A colleague shared an email she received from the publisher of an industry magazine and website which included the following paragraph:
“It would be great to book some new advertising sales in May. Some solid support from [our industry’s] billionaires that hang with [our] community would do wonders for us and [our] industry in general - old and new. The press releases while often solid editorial - don't actually pay the bills - food for thought for those in the marketing and PR department. However, we will happily take money off just about anyone and if you are feeling generous you are most welcome to send a paypal/credit card contribution to….”
This appeal for advertising dollars is both desperate and pathetic. Advertising is purchased for one reason: a company sees value in reaching the audience of the publication or website because they believe it will translate into sales of their products or services to that readership group. Stating that they “will happily take money off just about anyone” is not a viable strategy to build credibility and develop long-term relationships with advertisers. Selling advertising during the current economic conditions is difficult enough but one should never have to publicly beg for money and expect that approach to actually generate the needed funds.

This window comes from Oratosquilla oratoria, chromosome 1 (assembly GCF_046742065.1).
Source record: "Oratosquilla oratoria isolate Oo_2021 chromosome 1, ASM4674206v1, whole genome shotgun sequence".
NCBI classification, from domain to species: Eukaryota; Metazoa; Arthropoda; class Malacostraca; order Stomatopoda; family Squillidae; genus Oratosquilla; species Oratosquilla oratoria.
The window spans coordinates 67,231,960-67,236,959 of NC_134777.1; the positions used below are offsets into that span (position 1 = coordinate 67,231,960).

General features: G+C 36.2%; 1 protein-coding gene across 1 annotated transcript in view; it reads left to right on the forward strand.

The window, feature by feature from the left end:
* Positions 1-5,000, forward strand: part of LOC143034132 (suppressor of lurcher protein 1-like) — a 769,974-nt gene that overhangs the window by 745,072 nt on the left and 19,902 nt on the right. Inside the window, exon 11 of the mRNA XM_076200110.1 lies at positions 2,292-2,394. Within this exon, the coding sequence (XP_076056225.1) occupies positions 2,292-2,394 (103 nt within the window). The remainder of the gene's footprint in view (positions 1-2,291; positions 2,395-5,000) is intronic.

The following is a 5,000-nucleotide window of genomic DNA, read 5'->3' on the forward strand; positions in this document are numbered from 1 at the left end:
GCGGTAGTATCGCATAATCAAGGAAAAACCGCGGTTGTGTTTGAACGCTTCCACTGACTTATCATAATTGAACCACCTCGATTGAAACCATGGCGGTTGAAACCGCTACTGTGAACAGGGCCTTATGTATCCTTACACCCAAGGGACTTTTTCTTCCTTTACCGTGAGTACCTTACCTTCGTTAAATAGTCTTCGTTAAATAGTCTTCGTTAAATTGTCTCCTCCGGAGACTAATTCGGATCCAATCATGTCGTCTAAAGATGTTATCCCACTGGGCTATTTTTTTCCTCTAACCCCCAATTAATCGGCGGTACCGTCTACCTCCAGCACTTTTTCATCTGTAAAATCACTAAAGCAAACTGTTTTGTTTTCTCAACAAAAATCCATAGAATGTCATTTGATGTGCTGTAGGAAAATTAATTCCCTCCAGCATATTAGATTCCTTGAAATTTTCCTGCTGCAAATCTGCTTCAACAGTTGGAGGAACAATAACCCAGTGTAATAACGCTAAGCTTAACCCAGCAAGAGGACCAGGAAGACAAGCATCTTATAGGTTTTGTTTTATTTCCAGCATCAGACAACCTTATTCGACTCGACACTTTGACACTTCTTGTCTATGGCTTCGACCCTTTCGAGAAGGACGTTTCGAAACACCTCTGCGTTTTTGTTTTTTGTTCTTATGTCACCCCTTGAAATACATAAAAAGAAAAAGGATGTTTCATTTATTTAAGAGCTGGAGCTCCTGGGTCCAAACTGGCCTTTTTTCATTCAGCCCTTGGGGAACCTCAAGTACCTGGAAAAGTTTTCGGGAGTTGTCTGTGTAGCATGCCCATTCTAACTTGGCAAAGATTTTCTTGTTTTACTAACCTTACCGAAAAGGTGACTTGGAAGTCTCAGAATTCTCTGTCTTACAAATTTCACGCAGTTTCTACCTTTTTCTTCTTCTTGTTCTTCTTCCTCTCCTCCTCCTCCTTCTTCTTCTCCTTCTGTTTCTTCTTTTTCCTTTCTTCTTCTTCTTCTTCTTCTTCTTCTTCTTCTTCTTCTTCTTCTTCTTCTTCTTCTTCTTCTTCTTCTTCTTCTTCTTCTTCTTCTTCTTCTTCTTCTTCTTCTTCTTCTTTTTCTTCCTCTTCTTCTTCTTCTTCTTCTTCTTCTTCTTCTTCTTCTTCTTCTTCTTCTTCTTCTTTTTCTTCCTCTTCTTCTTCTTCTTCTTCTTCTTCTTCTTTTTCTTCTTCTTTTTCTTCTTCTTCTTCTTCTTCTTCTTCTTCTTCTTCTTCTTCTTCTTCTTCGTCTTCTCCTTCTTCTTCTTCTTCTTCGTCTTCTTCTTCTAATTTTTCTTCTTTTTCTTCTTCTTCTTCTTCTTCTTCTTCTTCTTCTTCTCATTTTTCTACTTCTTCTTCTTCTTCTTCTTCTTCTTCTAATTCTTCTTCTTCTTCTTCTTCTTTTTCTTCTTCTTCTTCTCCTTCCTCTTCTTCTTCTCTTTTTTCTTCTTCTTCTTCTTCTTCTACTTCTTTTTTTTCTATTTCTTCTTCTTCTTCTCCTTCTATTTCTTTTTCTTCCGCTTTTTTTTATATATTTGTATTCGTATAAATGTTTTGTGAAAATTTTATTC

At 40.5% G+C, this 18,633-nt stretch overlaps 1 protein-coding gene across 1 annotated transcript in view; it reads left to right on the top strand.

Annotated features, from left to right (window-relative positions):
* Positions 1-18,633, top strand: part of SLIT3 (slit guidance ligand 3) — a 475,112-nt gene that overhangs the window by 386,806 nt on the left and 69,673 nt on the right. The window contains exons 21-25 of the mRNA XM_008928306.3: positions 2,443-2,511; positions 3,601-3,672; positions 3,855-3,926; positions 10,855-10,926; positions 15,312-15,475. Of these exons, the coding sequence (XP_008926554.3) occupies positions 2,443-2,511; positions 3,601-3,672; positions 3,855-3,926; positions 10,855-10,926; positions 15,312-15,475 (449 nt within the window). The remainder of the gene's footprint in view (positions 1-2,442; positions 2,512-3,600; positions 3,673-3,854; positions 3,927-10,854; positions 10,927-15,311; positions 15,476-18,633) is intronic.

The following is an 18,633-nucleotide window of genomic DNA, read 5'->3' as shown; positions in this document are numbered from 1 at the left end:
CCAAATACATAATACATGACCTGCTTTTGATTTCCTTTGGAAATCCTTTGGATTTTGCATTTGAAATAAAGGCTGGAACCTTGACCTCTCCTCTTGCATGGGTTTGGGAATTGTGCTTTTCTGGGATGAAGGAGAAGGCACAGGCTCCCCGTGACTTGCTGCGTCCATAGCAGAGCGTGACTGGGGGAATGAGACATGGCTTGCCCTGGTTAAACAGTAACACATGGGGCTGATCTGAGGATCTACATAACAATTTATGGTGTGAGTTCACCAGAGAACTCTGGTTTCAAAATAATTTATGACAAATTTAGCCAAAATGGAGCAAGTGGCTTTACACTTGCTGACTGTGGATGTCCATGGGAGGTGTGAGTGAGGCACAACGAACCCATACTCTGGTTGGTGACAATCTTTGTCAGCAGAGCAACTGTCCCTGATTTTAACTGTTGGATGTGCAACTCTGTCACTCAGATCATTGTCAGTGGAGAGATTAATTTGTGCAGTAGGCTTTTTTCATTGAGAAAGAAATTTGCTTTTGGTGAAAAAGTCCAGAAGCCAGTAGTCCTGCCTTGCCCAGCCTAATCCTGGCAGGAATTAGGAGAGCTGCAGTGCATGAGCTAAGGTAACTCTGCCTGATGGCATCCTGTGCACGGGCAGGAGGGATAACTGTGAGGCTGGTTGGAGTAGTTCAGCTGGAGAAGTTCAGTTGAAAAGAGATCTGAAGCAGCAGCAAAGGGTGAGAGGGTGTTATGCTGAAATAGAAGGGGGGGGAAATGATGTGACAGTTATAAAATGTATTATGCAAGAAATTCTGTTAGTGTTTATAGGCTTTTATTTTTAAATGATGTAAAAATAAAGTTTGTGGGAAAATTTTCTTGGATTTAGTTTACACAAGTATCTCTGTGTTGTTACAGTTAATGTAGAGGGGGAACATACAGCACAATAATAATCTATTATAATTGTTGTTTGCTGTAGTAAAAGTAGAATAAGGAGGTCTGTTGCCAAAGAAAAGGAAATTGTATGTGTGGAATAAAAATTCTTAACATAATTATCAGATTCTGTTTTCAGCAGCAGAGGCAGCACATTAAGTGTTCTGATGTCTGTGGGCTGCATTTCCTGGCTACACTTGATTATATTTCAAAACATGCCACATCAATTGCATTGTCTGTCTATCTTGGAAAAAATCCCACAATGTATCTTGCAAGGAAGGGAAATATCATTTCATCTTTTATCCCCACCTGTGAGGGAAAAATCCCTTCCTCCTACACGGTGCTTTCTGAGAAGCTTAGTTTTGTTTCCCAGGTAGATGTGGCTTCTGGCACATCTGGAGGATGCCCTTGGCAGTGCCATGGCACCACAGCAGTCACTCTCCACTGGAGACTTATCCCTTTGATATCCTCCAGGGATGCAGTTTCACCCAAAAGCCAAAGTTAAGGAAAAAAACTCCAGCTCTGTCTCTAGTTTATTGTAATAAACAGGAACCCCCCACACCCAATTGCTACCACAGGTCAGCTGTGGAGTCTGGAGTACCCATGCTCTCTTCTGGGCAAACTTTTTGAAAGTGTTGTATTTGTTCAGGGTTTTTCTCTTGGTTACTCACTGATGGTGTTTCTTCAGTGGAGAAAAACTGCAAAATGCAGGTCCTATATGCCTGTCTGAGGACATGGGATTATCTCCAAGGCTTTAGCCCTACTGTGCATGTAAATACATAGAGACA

This email may be an extreme example of the desperation being felt by some publishers and advertising sales directors, but it also probably reflects the frustrations and concerns of many throughout our industry. The cyclical nature of economic downturns is, to some degree, predictable in that those of us who have witnessed them before know they will end and market conditions will improve. But, we must appear to remain strong in the eyes of our advertisers and our readers so that when the money returns, it will come to us.
Admitting to fear and failure, as the sender of this email clearly is doing, will become a self fulfilling prophecy. Advertisers will rightly question the financial strength of the publisher and his ability to survive and make the necessary investments in content and technology that will be needed to survive. Advertisers don’t want to put their hard-earned good money after bad and those same advertisers don’t ever want to be viewed as the deep pockets that a cash-starved publisher can go to in order to survive. In good times or bad, the strongest publishers are those that will continue to deliver value to their markets and never have to send out such a blatant plea for a bailout. After all, we are, thankfully, not in the automobile manufacturing business.
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